WE ARE ILLINOIS
Agencies slam Quinn on overdue state bills
By Dave McKinney - Chicago Sun-Times
Two leading groups fighting violence against women and youth rapped Gov. Quinn Thursday for launching a $50 million anti-violence initiative when Illinois has become the biggest deadbeat state in the country by one new survey.
"We are dismayed and disheartened by the governor's decision to spend $50 million on a new initiative at a time when the state owes millions of dollars to agencies and organizations that are providing critical services and prevention programming in countless communities across the state," said Polly Poskin, executive director of the Illinois Coalition Against Sexual Assault.
Her organization, which distributes a mix of state and federal funding to 22 rape crisis centers across Illinois, has had its state funding cut 27 percent in the past two years and is owed more than $1.7 million because the state is five months behind in its bills. Because of the funding squeeze, six of those rape-crisis centers may not meet their payrolls by month's end, she said.
"We are confused by the ability to find dollars in our current budget crisis when our local agencies are still waiting to be paid for fiscal year 2010," said Vickie Smith, executive director of the Illinois Coalition Against Domestic Violence.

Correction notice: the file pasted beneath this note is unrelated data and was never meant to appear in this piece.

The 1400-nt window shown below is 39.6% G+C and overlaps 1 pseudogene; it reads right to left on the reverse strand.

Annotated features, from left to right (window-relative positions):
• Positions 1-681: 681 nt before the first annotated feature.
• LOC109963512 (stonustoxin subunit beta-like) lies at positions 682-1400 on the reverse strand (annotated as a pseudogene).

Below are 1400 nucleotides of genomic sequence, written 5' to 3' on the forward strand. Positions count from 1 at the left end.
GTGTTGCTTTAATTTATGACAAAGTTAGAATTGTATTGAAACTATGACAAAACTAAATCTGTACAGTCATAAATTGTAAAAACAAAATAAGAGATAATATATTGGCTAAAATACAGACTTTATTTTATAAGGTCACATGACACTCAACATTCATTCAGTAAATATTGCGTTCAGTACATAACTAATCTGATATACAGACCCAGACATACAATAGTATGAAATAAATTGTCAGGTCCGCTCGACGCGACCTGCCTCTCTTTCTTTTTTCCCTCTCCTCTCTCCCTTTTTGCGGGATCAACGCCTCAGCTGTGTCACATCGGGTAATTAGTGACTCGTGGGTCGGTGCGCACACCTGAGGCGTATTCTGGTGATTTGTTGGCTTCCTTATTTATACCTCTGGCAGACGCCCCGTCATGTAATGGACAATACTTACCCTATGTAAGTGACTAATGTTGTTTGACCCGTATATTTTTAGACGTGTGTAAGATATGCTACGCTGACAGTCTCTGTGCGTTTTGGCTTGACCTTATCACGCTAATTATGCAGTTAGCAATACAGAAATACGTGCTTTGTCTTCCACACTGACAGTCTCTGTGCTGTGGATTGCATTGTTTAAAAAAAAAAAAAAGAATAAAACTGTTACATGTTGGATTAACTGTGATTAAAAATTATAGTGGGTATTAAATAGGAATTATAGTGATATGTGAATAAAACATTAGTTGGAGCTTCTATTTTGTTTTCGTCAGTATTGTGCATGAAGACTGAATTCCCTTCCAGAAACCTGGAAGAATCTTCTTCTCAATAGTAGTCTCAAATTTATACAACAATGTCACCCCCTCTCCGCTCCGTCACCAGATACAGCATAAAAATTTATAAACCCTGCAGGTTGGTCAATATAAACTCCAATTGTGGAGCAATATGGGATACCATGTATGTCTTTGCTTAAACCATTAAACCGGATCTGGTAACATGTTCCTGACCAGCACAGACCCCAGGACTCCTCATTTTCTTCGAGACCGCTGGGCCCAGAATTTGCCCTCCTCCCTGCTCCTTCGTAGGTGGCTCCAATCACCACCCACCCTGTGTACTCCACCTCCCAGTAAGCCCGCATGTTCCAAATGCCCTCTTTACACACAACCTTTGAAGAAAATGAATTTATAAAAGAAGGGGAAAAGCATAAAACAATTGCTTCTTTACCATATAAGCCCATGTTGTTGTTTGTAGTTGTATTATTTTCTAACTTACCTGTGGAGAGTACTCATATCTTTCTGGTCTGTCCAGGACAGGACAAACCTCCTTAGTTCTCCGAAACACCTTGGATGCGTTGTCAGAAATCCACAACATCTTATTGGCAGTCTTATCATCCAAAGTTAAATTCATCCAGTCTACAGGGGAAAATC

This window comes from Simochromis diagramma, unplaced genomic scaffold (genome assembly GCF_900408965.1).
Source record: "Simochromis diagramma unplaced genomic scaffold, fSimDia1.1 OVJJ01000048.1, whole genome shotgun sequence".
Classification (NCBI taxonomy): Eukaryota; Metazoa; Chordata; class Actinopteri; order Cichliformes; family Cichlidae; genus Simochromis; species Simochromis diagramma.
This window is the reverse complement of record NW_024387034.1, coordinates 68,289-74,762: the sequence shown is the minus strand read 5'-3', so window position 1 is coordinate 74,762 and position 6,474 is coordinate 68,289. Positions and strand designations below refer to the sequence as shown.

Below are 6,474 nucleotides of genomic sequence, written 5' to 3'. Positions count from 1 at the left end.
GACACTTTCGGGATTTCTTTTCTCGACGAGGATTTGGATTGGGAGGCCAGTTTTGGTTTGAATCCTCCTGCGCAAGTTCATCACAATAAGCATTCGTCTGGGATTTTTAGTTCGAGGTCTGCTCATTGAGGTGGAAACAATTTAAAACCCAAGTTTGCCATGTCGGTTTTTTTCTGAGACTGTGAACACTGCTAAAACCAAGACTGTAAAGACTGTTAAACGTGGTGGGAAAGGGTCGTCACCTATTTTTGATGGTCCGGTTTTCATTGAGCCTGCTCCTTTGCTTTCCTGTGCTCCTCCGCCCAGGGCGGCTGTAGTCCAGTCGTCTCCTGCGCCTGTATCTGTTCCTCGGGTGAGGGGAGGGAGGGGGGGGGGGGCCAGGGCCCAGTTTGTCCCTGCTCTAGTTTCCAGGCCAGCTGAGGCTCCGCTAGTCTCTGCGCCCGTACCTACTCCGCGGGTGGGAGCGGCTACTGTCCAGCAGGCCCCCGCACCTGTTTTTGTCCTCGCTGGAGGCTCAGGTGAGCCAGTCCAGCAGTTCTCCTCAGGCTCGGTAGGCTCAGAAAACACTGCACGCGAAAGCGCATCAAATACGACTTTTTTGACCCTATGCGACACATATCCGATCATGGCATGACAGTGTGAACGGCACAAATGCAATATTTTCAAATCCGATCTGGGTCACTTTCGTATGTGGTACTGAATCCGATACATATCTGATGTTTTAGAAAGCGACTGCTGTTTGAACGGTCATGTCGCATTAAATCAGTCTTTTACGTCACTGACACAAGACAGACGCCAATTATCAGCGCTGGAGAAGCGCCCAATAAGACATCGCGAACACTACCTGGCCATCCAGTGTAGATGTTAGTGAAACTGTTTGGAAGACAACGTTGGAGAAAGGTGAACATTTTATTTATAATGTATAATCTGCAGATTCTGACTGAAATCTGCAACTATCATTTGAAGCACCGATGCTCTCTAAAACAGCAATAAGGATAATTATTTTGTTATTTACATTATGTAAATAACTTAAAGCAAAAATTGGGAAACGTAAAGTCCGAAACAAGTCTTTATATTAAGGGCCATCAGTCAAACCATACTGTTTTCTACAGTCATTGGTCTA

The governor unveiled his "neighbor recovery initiative" Wednesday in Chicago, touting the $50 million, one-year spending program as a tool for "rebuilding Illinois' most vulnerable neighborhoods and protecting young people."
Quinn said the anti-violence program initially will benefit 18 neighborhoods on the city's West and South sides, and in Cicero and Maywood.
He is counting on those traditionally Democratic areas to turn out in force for him in his race against Republican Bill Brady, though an administration spokeswoman insisted no political motive was behind the anti-violence program.
When asked about the wisdom of launching an expensive new initiative when so many social-service agencies are underwater fiscally, Quinn pledged those organizations behind in their payments from the state will be made whole.
"It is not additional spending, but part of the appropriations passed by the Illinois General Assembly for state priorities. Investing in critical programs now -- like after school and job creation initiatives -- is an economically sound strategy to combat violence and lower long-term costs," Quinn spokeswoman Ashley Cross said.
"Gov. Quinn is committed to protecting Illinois' residents against the devastating effects of domestic violence and sexual assault," she added , citing legislation he signed increasing victims' rights and speeding up the State Police processing of evidence in sexual assault crimes.
Brady, meanwhile, took aim at Quinn for starting a new program when so many others are languishing.
"It seems like the governor has no clue to what the people we owe money to are dealing with back home," Brady said. "I don't think we've ever had less competency in the governor's office in my political career."
The criticism over Quinn's new initiative came the same day as the Donors Forum, a Chicago-based philanthropic organization, released a study showing 72 percent of Illinois non-profits reported late payments from the state. That was the worst record in the country.
SOURCE: Chicago Sun-Times
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